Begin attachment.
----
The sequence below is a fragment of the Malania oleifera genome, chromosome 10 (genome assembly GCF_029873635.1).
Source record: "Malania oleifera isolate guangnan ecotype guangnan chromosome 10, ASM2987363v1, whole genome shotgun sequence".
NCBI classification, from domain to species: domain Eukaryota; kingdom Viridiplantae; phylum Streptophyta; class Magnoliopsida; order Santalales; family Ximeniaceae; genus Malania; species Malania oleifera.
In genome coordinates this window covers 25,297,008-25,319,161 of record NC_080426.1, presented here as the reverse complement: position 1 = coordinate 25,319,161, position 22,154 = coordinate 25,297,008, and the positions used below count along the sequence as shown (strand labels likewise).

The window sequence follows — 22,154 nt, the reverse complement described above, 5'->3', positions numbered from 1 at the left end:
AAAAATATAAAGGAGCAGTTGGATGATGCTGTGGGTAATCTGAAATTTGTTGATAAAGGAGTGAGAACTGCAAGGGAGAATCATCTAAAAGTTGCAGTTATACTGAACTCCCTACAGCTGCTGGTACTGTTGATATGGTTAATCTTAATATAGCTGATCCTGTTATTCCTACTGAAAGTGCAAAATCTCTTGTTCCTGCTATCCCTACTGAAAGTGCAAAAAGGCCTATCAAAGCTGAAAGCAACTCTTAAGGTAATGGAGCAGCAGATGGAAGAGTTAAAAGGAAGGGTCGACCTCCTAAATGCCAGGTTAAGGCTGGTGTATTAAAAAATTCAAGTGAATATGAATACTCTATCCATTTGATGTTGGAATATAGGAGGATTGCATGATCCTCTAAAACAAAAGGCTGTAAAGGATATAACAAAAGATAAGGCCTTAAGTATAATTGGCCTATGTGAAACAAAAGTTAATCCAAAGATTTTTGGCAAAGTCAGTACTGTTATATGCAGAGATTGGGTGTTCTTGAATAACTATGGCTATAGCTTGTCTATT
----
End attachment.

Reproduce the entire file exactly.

The sequence below is a fragment of the Malania oleifera genome, chromosome 10 (genome assembly GCF_029873635.1).
Source record: "Malania oleifera isolate guangnan ecotype guangnan chromosome 10, ASM2987363v1, whole genome shotgun sequence".
NCBI classification, from domain to species: domain Eukaryota; kingdom Viridiplantae; phylum Streptophyta; class Magnoliopsida; order Santalales; family Ximeniaceae; genus Malania; species Malania oleifera.
In genome coordinates this window covers 25,297,008-25,319,161 of record NC_080426.1, presented here as the reverse complement: position 1 = coordinate 25,319,161, position 22,154 = coordinate 25,297,008, and the positions used below count along the sequence as shown (strand labels likewise).

The window sequence follows — 22,154 nt, the reverse complement described above, 5'->3', positions numbered from 1 at the left end:
AAAAATATAAAGGAGCAGTTGGATGATGCTGTGGGTAATCTGAAATTTGTTGATAAAGGAGTGAGAACTGCAAGGGAGAATCATCTAAAAGTTGCAGTTATACTGAACTCCCTACAGCTGCTGGTACTGTTGATATGGTTAATCTTAATATAGCTGATCCTGTTATTCCTACTGAAAGTGCAAAATCTCTTGTTCCTGCTATCCCTACTGAAAGTGCAAAAAGGCCTATCAAAGCTGAAAGCAACTCTTAAGGTAATGGAGCAGCAGATGGAAGAGTTAAAAGGAAGGGTCGACCTCCTAAATGCCAGGTTAAGGCTGGTGTATTAAAAAATTCAAGTGAATATGAATACTCTATCCATTTGATGTTGGAATATAGGAGGATTGCATGATCCTCTAAAACAAAAGGCTGTAAAGGATATAACAAAAGATAAGGCCTTAAGTATAATTGGCCTATGTGAAACAAAAGTTAATCCAAAGATTTTTGGCAAAGTCAGTACTGTTATATGCAGAGATTGGGTGTTCTTGAATAACTATGGCTATAGCTTGTCTATT